Thai police and a labour rights group have rescued 74 Burmese migrants, including children, from a factory in Mahachai, near Bangkok.
The NGO known as the Labour Rights Promotion Network Foundation (LRPNF) says it received information that workers in a shrimp factory were suffering abuse.
On 9 November, Thai authorities and LRPNF volunteers raided the factory and rescued the migrants – including 16 children, according to the group’s manager Khun Patima.
“A couple complained on 26 October that workers were being abused there. The wife of the couple was forcibly taken by the factory bosses. We verified the information and raided the factory together with the special investigation team, local police, Thai navy personnel, and other workers from protection groups.
“We found migrants were forced to work together with children under 18 [years of age], some under 15 as well. They are all from Burma,” she told DVB, adding that the factory owner had confessed to the abuse.
The migrants in the factory were allegedly forced to work from 2am to 6pm, and were paid between 100 and 150 baht per day, well below the 300 daily minimum wage in Thailand. Guards were assigned to prevent workers from escaping.
Many had their wages skimmed to pay for brokers who had reportedly sent them, according to Khun Patima.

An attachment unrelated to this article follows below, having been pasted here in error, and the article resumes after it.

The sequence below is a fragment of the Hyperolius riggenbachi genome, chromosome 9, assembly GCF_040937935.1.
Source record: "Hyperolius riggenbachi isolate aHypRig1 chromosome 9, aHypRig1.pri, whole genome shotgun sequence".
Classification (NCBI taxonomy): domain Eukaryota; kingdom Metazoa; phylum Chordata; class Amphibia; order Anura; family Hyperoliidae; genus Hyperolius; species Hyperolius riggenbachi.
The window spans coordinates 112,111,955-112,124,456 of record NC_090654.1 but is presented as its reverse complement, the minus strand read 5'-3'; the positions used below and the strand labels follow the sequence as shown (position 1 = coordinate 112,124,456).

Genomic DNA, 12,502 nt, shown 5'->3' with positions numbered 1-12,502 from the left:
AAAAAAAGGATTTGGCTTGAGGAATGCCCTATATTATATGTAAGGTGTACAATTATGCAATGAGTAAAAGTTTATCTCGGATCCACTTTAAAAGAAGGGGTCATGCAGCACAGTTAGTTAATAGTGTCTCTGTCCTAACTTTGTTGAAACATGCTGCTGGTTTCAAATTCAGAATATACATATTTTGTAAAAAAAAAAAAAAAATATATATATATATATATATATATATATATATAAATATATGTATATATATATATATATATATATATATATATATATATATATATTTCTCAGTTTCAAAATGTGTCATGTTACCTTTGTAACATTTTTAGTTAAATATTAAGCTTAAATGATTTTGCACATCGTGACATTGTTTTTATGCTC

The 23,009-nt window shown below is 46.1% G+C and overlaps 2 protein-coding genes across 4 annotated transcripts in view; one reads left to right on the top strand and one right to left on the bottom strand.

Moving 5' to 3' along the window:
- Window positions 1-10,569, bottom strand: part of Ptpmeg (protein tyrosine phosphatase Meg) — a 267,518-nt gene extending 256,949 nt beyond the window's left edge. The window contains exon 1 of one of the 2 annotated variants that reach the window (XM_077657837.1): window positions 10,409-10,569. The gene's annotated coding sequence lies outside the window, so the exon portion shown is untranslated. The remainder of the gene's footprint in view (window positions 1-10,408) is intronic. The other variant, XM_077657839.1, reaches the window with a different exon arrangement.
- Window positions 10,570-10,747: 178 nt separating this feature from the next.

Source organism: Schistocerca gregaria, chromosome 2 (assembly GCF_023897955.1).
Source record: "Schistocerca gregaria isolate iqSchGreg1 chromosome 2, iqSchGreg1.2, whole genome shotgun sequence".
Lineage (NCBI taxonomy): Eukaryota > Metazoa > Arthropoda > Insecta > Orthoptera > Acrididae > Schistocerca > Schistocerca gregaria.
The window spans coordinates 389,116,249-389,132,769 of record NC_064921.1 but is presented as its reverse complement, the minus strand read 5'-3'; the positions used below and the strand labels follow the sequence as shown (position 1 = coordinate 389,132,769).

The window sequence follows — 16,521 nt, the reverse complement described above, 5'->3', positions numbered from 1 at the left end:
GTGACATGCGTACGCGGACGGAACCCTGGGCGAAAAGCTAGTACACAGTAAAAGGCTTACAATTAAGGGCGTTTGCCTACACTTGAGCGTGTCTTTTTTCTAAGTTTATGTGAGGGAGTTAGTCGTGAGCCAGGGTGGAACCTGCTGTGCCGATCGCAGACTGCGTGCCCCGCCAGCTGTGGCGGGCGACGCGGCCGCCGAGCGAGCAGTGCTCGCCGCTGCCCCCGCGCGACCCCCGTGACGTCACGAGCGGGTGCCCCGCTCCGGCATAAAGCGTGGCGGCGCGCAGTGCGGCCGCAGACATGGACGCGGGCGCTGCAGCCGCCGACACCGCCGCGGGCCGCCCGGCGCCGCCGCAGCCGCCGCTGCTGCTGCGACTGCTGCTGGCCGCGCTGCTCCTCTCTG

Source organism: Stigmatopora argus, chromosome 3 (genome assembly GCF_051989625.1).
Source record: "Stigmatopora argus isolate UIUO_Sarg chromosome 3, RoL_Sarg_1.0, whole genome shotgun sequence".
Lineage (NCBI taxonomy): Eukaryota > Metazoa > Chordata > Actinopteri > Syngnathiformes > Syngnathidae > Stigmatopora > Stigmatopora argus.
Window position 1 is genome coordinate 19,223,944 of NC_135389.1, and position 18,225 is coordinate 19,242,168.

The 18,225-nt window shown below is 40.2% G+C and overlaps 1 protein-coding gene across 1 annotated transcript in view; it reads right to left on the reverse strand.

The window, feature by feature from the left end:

Of the 74 rescued workers, 21 were found to be under 18 years of age, with another three under 15 years of age. Most had no documentation allowing them to work in Thailand, and those without proper paperwork are being investigated for violating trafficking and immigration laws, Khun Patina said.
The workers are currently being sheltered at a rescue centre while the investigation takes place.
Meanwhile, migrant workers in a Bangkok tuna processing factory protested on 11 November, as their employees rejected attempted negotiations to end the long-running dispute.
The Thai Tuna Industry Association (TTIA) had requested the matter be resolved by 11 November, but talks failed to come to resolution. In response, TTIA has reached out to Migrant Workers Rights Network, asking them to “seek justice form Thai authorities”, according to Undercurrent News.